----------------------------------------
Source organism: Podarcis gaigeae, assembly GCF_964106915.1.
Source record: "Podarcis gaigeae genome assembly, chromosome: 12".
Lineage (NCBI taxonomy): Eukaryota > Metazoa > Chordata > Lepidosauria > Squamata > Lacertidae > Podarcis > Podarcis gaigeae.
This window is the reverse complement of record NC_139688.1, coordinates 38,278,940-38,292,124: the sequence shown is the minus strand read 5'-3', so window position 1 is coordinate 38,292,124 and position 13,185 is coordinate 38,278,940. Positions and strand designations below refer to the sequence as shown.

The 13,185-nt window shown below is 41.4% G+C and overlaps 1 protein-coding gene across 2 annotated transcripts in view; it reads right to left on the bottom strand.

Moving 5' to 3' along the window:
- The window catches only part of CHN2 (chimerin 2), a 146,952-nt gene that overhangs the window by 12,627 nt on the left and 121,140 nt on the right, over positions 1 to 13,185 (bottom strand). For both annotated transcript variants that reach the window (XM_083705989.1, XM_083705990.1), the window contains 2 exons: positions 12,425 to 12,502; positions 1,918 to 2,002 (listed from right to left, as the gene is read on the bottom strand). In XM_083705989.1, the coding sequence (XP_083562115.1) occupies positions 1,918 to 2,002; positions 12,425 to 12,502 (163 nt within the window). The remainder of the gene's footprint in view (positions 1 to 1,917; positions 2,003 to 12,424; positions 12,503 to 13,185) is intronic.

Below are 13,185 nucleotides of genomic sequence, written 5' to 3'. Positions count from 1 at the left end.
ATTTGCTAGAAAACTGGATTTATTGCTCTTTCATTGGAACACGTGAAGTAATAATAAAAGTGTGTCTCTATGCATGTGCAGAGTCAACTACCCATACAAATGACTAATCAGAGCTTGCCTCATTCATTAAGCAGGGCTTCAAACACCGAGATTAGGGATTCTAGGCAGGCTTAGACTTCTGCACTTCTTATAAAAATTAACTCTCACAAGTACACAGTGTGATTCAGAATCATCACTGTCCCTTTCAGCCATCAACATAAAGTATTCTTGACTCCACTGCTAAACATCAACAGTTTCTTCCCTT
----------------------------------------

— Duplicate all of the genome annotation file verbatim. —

Source organism: Podarcis gaigeae, assembly GCF_964106915.1.
Source record: "Podarcis gaigeae genome assembly, chromosome: 12".
Lineage (NCBI taxonomy): Eukaryota > Metazoa > Chordata > Lepidosauria > Squamata > Lacertidae > Podarcis > Podarcis gaigeae.
This window is the reverse complement of record NC_139688.1, coordinates 38,278,940-38,292,124: the sequence shown is the minus strand read 5'-3', so window position 1 is coordinate 38,292,124 and position 13,185 is coordinate 38,278,940. Positions and strand designations below refer to the sequence as shown.

The 13,185-nt window shown below is 41.4% G+C and overlaps 1 protein-coding gene across 2 annotated transcripts in view; it reads right to left on the bottom strand.

Moving 5' to 3' along the window:
- The window catches only part of CHN2 (chimerin 2), a 146,952-nt gene that overhangs the window by 12,627 nt on the left and 121,140 nt on the right, over positions 1 to 13,185 (bottom strand). For both annotated transcript variants that reach the window (XM_083705989.1, XM_083705990.1), the window contains 2 exons: positions 12,425 to 12,502; positions 1,918 to 2,002 (listed from right to left, as the gene is read on the bottom strand). In XM_083705989.1, the coding sequence (XP_083562115.1) occupies positions 1,918 to 2,002; positions 12,425 to 12,502 (163 nt within the window). The remainder of the gene's footprint in view (positions 1 to 1,917; positions 2,003 to 12,424; positions 12,503 to 13,185) is intronic.

Below are 13,185 nucleotides of genomic sequence, written 5' to 3'. Positions count from 1 at the left end.
ATTTGCTAGAAAACTGGATTTATTGCTCTTTCATTGGAACACGTGAAGTAATAATAAAAGTGTGTCTCTATGCATGTGCAGAGTCAACTACCCATACAAATGACTAATCAGAGCTTGCCTCATTCATTAAGCAGGGCTTCAAACACCGAGATTAGGGATTCTAGGCAGGCTTAGACTTCTGCACTTCTTATAAAAATTAACTCTCACAAGTACACAGTGTGATTCAGAATCATCACTGTCCCTTTCAGCCATCAACATAAAGTATTCTTGACTCCACTGCTAAACATCAACAGTTTCTTCCCTT